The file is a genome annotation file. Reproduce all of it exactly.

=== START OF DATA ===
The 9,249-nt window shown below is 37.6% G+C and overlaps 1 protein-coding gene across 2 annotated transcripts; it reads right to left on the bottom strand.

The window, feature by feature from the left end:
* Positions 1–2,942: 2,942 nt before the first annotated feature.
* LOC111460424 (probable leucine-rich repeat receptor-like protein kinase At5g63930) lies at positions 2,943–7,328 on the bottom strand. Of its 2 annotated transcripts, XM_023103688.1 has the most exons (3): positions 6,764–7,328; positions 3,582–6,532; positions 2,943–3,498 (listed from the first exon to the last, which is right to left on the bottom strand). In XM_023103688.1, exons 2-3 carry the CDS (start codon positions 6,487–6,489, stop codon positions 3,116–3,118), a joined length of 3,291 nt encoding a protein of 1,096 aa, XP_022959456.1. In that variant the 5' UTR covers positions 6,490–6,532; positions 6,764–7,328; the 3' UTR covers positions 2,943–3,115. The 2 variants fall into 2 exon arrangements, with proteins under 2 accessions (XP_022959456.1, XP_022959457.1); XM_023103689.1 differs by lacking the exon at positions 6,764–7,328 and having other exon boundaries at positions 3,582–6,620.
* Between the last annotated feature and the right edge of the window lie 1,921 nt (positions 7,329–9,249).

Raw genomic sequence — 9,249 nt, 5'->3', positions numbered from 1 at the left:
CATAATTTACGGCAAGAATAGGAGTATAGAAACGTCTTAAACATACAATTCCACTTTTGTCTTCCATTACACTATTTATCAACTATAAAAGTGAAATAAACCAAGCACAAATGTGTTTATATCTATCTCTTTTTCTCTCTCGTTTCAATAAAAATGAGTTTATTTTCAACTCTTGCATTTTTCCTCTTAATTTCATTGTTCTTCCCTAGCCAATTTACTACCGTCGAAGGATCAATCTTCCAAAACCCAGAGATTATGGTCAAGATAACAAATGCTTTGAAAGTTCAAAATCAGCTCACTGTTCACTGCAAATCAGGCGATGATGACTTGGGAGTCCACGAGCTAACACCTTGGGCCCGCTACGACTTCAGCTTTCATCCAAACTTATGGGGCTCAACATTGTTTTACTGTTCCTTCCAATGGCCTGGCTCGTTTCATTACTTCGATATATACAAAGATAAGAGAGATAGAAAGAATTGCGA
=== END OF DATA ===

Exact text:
The 9,249-nt window shown below is 37.6% G+C and overlaps 1 protein-coding gene across 2 annotated transcripts; it reads right to left on the bottom strand.

The window, feature by feature from the left end:
* Positions 1–2,942: 2,942 nt before the first annotated feature.
* LOC111460424 (probable leucine-rich repeat receptor-like protein kinase At5g63930) lies at positions 2,943–7,328 on the bottom strand. Of its 2 annotated transcripts, XM_023103688.1 has the most exons (3): positions 6,764–7,328; positions 3,582–6,532; positions 2,943–3,498 (listed from the first exon to the last, which is right to left on the bottom strand). In XM_023103688.1, exons 2-3 carry the CDS (start codon positions 6,487–6,489, stop codon positions 3,116–3,118), a joined length of 3,291 nt encoding a protein of 1,096 aa, XP_022959456.1. In that variant the 5' UTR covers positions 6,490–6,532; positions 6,764–7,328; the 3' UTR covers positions 2,943–3,115. The 2 variants fall into 2 exon arrangements, with proteins under 2 accessions (XP_022959456.1, XP_022959457.1); XM_023103689.1 differs by lacking the exon at positions 6,764–7,328 and having other exon boundaries at positions 3,582–6,620.
* Between the last annotated feature and the right edge of the window lie 1,921 nt (positions 7,329–9,249).

Raw genomic sequence — 9,249 nt, 5'->3', positions numbered from 1 at the left:
CATAATTTACGGCAAGAATAGGAGTATAGAAACGTCTTAAACATACAATTCCACTTTTGTCTTCCATTACACTATTTATCAACTATAAAAGTGAAATAAACCAAGCACAAATGTGTTTATATCTATCTCTTTTTCTCTCTCGTTTCAATAAAAATGAGTTTATTTTCAACTCTTGCATTTTTCCTCTTAATTTCATTGTTCTTCCCTAGCCAATTTACTACCGTCGAAGGATCAATCTTCCAAAACCCAGAGATTATGGTCAAGATAACAAATGCTTTGAAAGTTCAAAATCAGCTCACTGTTCACTGCAAATCAGGCGATGATGACTTGGGAGTCCACGAGCTAACACCTTGGGCCCGCTACGACTTCAGCTTTCATCCAAACTTATGGGGCTCAACATTGTTTTACTGTTCCTTCCAATGGCCTGGCTCGTTTCATTACTTCGATATATACAAAGATAAGAGAGATAGAAAGAATTGCGA